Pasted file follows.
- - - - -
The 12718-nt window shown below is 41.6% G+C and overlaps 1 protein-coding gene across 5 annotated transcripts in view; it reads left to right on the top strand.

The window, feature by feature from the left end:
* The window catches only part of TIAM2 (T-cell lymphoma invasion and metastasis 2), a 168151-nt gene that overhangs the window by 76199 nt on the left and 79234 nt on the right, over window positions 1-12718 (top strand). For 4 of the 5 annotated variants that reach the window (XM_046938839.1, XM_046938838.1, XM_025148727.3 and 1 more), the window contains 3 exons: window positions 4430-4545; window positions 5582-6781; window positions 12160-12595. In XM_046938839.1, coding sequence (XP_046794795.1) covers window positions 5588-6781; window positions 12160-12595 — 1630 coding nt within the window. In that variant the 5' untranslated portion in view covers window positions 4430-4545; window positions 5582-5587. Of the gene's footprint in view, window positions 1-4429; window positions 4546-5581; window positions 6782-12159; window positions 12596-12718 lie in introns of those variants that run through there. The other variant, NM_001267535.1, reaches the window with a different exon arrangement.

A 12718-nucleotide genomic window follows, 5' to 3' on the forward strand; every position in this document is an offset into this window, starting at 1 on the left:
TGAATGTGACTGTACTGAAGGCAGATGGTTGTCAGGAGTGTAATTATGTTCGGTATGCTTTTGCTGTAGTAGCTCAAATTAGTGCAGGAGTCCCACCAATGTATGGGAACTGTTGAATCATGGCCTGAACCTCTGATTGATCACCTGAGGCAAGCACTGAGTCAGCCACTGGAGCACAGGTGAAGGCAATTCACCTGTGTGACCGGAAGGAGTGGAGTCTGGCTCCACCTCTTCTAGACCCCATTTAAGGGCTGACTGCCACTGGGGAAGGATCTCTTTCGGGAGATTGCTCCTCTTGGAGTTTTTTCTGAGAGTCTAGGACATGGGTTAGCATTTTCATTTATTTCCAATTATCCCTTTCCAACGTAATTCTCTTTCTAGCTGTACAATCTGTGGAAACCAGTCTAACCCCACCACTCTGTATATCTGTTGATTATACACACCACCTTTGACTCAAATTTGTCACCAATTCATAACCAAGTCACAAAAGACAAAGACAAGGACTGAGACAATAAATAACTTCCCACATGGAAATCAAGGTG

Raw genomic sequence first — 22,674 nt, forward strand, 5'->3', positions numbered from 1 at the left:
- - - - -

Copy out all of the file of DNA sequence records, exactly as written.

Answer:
The 12718-nt window shown below is 41.6% G+C and overlaps 1 protein-coding gene across 5 annotated transcripts in view; it reads left to right on the top strand.

The window, feature by feature from the left end:
* The window catches only part of TIAM2 (T-cell lymphoma invasion and metastasis 2), a 168151-nt gene that overhangs the window by 76199 nt on the left and 79234 nt on the right, over window positions 1-12718 (top strand). For 4 of the 5 annotated variants that reach the window (XM_046938839.1, XM_046938838.1, XM_025148727.3 and 1 more), the window contains 3 exons: window positions 4430-4545; window positions 5582-6781; window positions 12160-12595. In XM_046938839.1, coding sequence (XP_046794795.1) covers window positions 5588-6781; window positions 12160-12595 — 1630 coding nt within the window. In that variant the 5' untranslated portion in view covers window positions 4430-4545; window positions 5582-5587. Of the gene's footprint in view, window positions 1-4429; window positions 4546-5581; window positions 6782-12159; window positions 12596-12718 lie in introns of those variants that run through there. The other variant, NM_001267535.1, reaches the window with a different exon arrangement.

A 12718-nucleotide genomic window follows, 5' to 3' on the forward strand; every position in this document is an offset into this window, starting at 1 on the left:
TGAATGTGACTGTACTGAAGGCAGATGGTTGTCAGGAGTGTAATTATGTTCGGTATGCTTTTGCTGTAGTAGCTCAAATTAGTGCAGGAGTCCCACCAATGTATGGGAACTGTTGAATCATGGCCTGAACCTCTGATTGATCACCTGAGGCAAGCACTGAGTCAGCCACTGGAGCACAGGTGAAGGCAATTCACCTGTGTGACCGGAAGGAGTGGAGTCTGGCTCCACCTCTTCTAGACCCCATTTAAGGGCTGACTGCCACTGGGGAAGGATCTCTTTCGGGAGATTGCTCCTCTTGGAGTTTTTTCTGAGAGTCTAGGACATGGGTTAGCATTTTCATTTATTTCCAATTATCCCTTTCCAACGTAATTCTCTTTCTAGCTGTACAATCTGTGGAAACCAGTCTAACCCCACCACTCTGTATATCTGTTGATTATACACACCACCTTTGACTCAAATTTGTCACCAATTCATAACCAAGTCACAAAAGACAAAGACAAGGACTGAGACAATAAATAACTTCCCACATGGAAATCAAGGTG

Raw genomic sequence first — 22,674 nt, forward strand, 5'->3', positions numbered from 1 at the left: